Movie trailers should be simple business, right? You’re making an advert for a film to encourage people to see it. Although, you need to find the right balance between showing enough to get people excited and not giving too much away. When I saw the preview for All The Old Knives on Prime, I immediately knew how it was going to end. It was so bloody obvious. So, of course, I had to watch it to see if I was right.
What I didn’t know was that this film is based on a novel by American author Olen Steinhauer. Steinhauer also wrote the screenplay for the adaptation of his spy thriller. And it has that traditional spy thriller feel and look. There are plenty of scenes where people brood in the dark and sit around looking worried. There are also plenty of moments where people stare at each other in silence. Although, a lot of film actually focuses on two people just say having dinner together. It’s an interesting concept for a thriller and one that had a lot of potential to be a tense experience.
Chris Pine plays Henry Pelham, a CIA agent. He is tasked with investigating a terrorist attack that happened years earlier. A terrorist attack involving a plane getting hijacked that ended in trgedy New information has come to light that there was a leak inside the CIA office where Henry and his colleagues worked. Pelham must track down two fellow agents and work out if either of them was lying. This includes his former lover Celia Harrison. The pair meet at a secluded restaurant and Celia takes Henry through the events of the terrorist attack. Will their history cause problems for Pelham’s investigation?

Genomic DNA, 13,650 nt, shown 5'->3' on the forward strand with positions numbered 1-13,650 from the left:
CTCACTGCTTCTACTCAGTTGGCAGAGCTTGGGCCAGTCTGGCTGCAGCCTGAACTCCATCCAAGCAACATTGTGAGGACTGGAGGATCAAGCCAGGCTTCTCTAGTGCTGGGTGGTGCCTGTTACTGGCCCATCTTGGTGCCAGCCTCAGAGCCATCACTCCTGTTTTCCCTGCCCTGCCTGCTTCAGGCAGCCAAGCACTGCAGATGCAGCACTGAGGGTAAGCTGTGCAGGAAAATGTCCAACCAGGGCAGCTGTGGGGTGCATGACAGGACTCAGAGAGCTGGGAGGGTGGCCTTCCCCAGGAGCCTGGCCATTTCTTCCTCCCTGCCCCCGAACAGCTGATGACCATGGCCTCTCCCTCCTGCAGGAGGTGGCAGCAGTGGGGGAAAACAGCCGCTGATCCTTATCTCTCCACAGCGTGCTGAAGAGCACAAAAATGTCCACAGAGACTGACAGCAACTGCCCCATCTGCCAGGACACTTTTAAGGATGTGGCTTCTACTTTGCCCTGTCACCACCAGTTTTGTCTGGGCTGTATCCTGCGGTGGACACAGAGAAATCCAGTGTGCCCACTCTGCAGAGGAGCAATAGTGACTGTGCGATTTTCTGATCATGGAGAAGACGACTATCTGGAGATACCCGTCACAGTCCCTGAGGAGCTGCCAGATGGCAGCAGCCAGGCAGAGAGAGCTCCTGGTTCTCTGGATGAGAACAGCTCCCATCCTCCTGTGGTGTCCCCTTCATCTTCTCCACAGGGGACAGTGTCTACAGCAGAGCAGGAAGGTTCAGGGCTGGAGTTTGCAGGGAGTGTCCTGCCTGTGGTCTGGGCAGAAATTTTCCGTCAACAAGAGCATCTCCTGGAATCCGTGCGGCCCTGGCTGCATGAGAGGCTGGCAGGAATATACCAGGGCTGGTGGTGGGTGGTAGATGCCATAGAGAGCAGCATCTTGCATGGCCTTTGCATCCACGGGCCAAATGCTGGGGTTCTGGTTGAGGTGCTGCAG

Although, let’s be honest, it’s really obvious who the insider really is. Meaning there’s absolutely no tension here. What should have an intense head-to-head between two agents is actually just a dull conversation that is dragging out the inevitable conclusion. Of course, I can’t deny that the chemistry between Chris Pine and his costar Thandiwe Newton. Without these two, this would have been a thoroughly forgettable drama. Instead, the two make up some ground on the unoriginal and fairly dull story. Not something that can be said for the fellow cast members Jonathan Pryce and Laurence Fishburne who get basically nothing to do.
The framing narrative of this film is a great one. Like My Dinner With Andre with a 24 kind of twist. It had the potential to be great but the tension is constantly being broken by the flashbacks. It’s a shame. The flashbacks themselves are just generic terrorist/spy stuff. We’ve seen it before and we’ll see it again. It’s also not the thing that really lets this film down. What absolutely lets it down is an unimaginative and obvious twist. Anyone who doesn’t immediately know what’s up has either never seen a spy film before or is just too trusting for this world.